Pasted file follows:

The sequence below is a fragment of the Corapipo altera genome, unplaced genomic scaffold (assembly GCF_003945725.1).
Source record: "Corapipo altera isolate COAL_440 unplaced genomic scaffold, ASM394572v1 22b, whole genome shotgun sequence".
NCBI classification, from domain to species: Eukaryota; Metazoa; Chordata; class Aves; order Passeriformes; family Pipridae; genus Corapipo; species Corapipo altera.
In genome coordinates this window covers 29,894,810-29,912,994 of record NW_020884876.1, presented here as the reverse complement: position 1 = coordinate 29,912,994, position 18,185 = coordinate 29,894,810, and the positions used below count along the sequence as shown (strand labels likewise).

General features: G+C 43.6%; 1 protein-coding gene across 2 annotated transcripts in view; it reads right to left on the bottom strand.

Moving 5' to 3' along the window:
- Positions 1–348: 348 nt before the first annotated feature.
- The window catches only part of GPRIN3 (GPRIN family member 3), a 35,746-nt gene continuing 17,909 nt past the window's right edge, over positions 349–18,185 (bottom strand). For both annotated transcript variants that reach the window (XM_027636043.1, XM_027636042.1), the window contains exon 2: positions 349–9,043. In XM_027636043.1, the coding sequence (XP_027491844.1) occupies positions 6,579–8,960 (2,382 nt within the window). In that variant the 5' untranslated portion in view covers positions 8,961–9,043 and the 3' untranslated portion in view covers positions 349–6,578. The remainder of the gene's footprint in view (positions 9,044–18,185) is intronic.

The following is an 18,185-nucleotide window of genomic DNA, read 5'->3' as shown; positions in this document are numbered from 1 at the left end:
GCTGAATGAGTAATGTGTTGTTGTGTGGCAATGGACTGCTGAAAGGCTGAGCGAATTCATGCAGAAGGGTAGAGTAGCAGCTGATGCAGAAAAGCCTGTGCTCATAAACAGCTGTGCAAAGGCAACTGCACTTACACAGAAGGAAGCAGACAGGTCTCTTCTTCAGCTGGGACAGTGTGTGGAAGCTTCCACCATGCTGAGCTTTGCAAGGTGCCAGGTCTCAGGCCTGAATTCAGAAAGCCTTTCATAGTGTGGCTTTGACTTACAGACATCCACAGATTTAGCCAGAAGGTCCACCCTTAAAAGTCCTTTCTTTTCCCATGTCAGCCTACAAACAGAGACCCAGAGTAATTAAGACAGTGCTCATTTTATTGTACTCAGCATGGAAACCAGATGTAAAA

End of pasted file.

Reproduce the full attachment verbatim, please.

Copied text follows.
The sequence below is a fragment of the Corapipo altera genome, unplaced genomic scaffold (assembly GCF_003945725.1).
Source record: "Corapipo altera isolate COAL_440 unplaced genomic scaffold, ASM394572v1 22b, whole genome shotgun sequence".
NCBI classification, from domain to species: Eukaryota; Metazoa; Chordata; class Aves; order Passeriformes; family Pipridae; genus Corapipo; species Corapipo altera.
In genome coordinates this window covers 29,894,810-29,912,994 of record NW_020884876.1, presented here as the reverse complement: position 1 = coordinate 29,912,994, position 18,185 = coordinate 29,894,810, and the positions used below count along the sequence as shown (strand labels likewise).

General features: G+C 43.6%; 1 protein-coding gene across 2 annotated transcripts in view; it reads right to left on the bottom strand.

Moving 5' to 3' along the window:
- Positions 1–348: 348 nt before the first annotated feature.
- The window catches only part of GPRIN3 (GPRIN family member 3), a 35,746-nt gene continuing 17,909 nt past the window's right edge, over positions 349–18,185 (bottom strand). For both annotated transcript variants that reach the window (XM_027636043.1, XM_027636042.1), the window contains exon 2: positions 349–9,043. In XM_027636043.1, the coding sequence (XP_027491844.1) occupies positions 6,579–8,960 (2,382 nt within the window). In that variant the 5' untranslated portion in view covers positions 8,961–9,043 and the 3' untranslated portion in view covers positions 349–6,578. The remainder of the gene's footprint in view (positions 9,044–18,185) is intronic.

The following is an 18,185-nucleotide window of genomic DNA, read 5'->3' as shown; positions in this document are numbered from 1 at the left end:
GCTGAATGAGTAATGTGTTGTTGTGTGGCAATGGACTGCTGAAAGGCTGAGCGAATTCATGCAGAAGGGTAGAGTAGCAGCTGATGCAGAAAAGCCTGTGCTCATAAACAGCTGTGCAAAGGCAACTGCACTTACACAGAAGGAAGCAGACAGGTCTCTTCTTCAGCTGGGACAGTGTGTGGAAGCTTCCACCATGCTGAGCTTTGCAAGGTGCCAGGTCTCAGGCCTGAATTCAGAAAGCCTTTCATAGTGTGGCTTTGACTTACAGACATCCACAGATTTAGCCAGAAGGTCCACCCTTAAAAGTCCTTTCTTTTCCCATGTCAGCCTACAAACAGAGACCCAGAGTAATTAAGACAGTGCTCATTTTATTGTACTCAGCATGGAAACCAGATGTAAAA